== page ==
With that second goal he’s now racked up eight points for the playoffs, just three back of the 11 he put up over the course of the entire regular season. The former Notre Dame standout has become a major storyline, and now sits tied with Patric Hornqvist for the team lead in even-strength playoff goals.

    Not bad for a guy that spent a fair chunk of the year in Wilkes-Barre/Scranton, eh?

    Video: Rust opens scoring in Game 7

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    What an Eastern Conference Final for Bryan Rust.

    Rust scored his second goal of the series — and third point in as many games — to open the scoring on Friday night, giving the Penguins a 1-0 lead over the Lighting at Consol.

    After scoring just 11 points during the regular season, Rust — in just his second season at the NHL level — now has seven points in 16 playoff games, and has emerged as a vital bottom-six contributor in the process.

    Chris Kunitz and Evgeni Malkin notched assists on Rust’s goal, which came early in the second period. The Pens out-shot the Bolts 8-5 in the first period, but were unable to get one past Andrei Vasilevskiy.

    Oh, and speaking of Kunitz, he’s also produced extremely well in this series — he now has six points in his last five games.

    Shock of Lightning: Stamkos will play

    Steven Stamkos
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    He’s in.

    As if Game 7 of the Eastern Conference Final couldn’t get any more dramatic, it has — Tampa Bay captain Steve Stamkos, who hasn’t played since Mar. 31, will make his playoff debut against the Penguins tonight.

    Stamkos underwent vascular surgery in early April to correct a blood clotting issue, and has remained on blood thinners ever since. While there’s been no confirmation he’s off medication, he did tell Sportsnet he’d be able to return to the lineup once he was.

    More:

    Stamkos reiterated that he’s still on the same prescription of blood thinners he was given earlier this month. He takes a 12-hour dosage, twice a day, and it has been suggested to him that once he is cleared to stop taking the medication, Stamkos conceivably could return to the Lightning lineup almost immediately.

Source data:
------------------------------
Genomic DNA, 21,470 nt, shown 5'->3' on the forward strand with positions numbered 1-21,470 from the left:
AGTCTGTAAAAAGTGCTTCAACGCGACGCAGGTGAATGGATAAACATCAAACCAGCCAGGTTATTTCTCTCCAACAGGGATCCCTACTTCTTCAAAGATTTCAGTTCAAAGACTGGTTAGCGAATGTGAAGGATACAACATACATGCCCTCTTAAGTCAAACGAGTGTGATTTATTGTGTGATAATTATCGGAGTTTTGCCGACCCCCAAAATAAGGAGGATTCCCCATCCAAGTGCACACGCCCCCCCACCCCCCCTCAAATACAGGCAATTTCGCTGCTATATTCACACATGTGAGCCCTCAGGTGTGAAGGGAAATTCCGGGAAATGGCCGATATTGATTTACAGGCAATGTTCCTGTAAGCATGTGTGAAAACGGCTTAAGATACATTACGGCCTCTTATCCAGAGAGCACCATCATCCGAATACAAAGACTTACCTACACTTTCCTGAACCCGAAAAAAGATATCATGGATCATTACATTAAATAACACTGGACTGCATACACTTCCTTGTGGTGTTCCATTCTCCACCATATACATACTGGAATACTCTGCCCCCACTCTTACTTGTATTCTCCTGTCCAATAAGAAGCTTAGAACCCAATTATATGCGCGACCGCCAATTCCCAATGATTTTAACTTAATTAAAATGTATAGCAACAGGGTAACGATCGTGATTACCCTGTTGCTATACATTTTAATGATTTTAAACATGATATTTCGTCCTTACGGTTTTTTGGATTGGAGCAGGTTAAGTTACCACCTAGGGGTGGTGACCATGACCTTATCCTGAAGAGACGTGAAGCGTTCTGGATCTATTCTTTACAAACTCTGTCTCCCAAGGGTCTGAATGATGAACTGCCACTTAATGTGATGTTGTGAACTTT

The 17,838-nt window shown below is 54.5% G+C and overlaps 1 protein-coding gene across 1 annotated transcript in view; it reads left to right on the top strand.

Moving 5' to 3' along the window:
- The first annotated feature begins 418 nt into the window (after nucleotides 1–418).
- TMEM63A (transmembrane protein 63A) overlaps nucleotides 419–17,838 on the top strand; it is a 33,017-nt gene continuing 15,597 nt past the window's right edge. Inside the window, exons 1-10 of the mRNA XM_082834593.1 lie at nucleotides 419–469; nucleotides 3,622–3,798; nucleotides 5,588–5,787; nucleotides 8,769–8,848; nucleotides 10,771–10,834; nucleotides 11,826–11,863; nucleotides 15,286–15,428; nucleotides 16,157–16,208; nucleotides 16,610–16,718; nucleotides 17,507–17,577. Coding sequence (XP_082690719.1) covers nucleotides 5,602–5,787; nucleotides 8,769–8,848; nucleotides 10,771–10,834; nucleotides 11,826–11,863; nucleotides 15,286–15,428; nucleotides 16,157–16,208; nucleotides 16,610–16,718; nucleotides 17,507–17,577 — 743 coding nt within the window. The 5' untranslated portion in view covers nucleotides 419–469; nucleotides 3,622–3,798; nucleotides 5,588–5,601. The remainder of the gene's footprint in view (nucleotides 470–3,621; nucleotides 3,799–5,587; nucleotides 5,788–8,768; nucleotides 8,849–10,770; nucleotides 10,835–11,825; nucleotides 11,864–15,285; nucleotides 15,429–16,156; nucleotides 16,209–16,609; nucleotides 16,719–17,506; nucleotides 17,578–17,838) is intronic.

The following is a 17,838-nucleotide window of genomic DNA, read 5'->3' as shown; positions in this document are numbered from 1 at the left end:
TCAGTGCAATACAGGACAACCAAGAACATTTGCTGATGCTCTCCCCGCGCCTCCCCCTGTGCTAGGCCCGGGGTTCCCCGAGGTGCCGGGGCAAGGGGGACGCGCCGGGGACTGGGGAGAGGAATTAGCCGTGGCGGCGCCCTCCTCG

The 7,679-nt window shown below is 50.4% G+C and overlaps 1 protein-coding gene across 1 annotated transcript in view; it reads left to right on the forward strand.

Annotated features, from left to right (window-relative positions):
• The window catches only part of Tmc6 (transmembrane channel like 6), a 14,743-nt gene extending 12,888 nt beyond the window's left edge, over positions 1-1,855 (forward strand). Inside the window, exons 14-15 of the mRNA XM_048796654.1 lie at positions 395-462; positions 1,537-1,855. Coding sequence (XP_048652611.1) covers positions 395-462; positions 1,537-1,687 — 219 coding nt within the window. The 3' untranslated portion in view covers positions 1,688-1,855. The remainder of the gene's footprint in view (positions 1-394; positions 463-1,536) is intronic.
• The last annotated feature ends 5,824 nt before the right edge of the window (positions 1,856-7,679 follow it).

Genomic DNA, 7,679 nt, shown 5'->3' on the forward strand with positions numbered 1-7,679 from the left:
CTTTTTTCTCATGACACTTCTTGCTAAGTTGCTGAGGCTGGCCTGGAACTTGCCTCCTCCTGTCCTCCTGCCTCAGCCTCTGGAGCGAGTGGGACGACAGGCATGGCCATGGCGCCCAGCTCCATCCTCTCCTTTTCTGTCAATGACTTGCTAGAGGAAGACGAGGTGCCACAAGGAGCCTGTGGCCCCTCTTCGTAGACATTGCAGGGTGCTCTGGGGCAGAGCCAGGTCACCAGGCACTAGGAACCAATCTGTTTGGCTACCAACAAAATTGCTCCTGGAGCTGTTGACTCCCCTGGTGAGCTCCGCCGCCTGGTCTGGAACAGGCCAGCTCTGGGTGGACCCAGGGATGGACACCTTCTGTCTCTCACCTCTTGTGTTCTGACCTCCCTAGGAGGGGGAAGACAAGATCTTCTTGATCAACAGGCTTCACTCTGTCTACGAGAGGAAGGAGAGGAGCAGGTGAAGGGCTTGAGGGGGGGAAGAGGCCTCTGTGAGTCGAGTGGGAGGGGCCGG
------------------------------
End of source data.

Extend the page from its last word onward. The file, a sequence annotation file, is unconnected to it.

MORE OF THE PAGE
That’s why I’m trying to stay in shape,” he said.

    Per NHL.com, Stamkos took the warmup and participated in line rushes centering Ondrej Palat and Ryan Callahan.

    It’s been exactly eight weeks since Stamkos played his last game. At the time of his diagnosis, the Lightning said his timetable for recovery was 1-3 months.

    To say his return will be a boost is a major understatement. Aside from the emotional factor, Stamkos led the Bolts in goals this year, with 36, and would presumably spark a power play that’s gone just 2-for-12 in the series.

     

    Drama builds as Stamkos takes Game 7 warmup

    NEWARK, NJ - FEBRUARY 26:  Steven Stamkos #91 of the Tampa Bay Lightning skates against the New Jersey Devils at the Prudential Center on February 26, 2016 in Newark, New Jersey. The Lightning shutout the Devils 4-0.  (Photo by Bruce Bennett/Getty Images)
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    Steve Stamkos took the team bus to tonight’s Eastern Conference Game 7 in Pittsburgh. As TVA noted, it was the first time he’s arrived early for a game in these playoffs.

    In his pregame presser, Bolts head coach Jon Cooper refused to answer any questions about Stamkos’ availability.

    And then Stamkos took the warmup.

    As such, the drama surrounding Tampa Bay’s captain has reached an all-time high. Stamkos, who’s been out of the lineup since early April due to blood clots, looks as though he’s on the verge of an emotional comeback as the Lightning try to win an ECF Game 7 — on the road — for a second consecutive season.

    “If Stamkos is in the lineup, it’s our best foot forward,” Cooper said. “If he’s not in the lineup, it’s because he wasn’t eligible to play.”

    No word if No. 91 is still on the blood thinning medication he’s been taking since undergoing vascular surgery on Apr. 4.

    Stay tuned…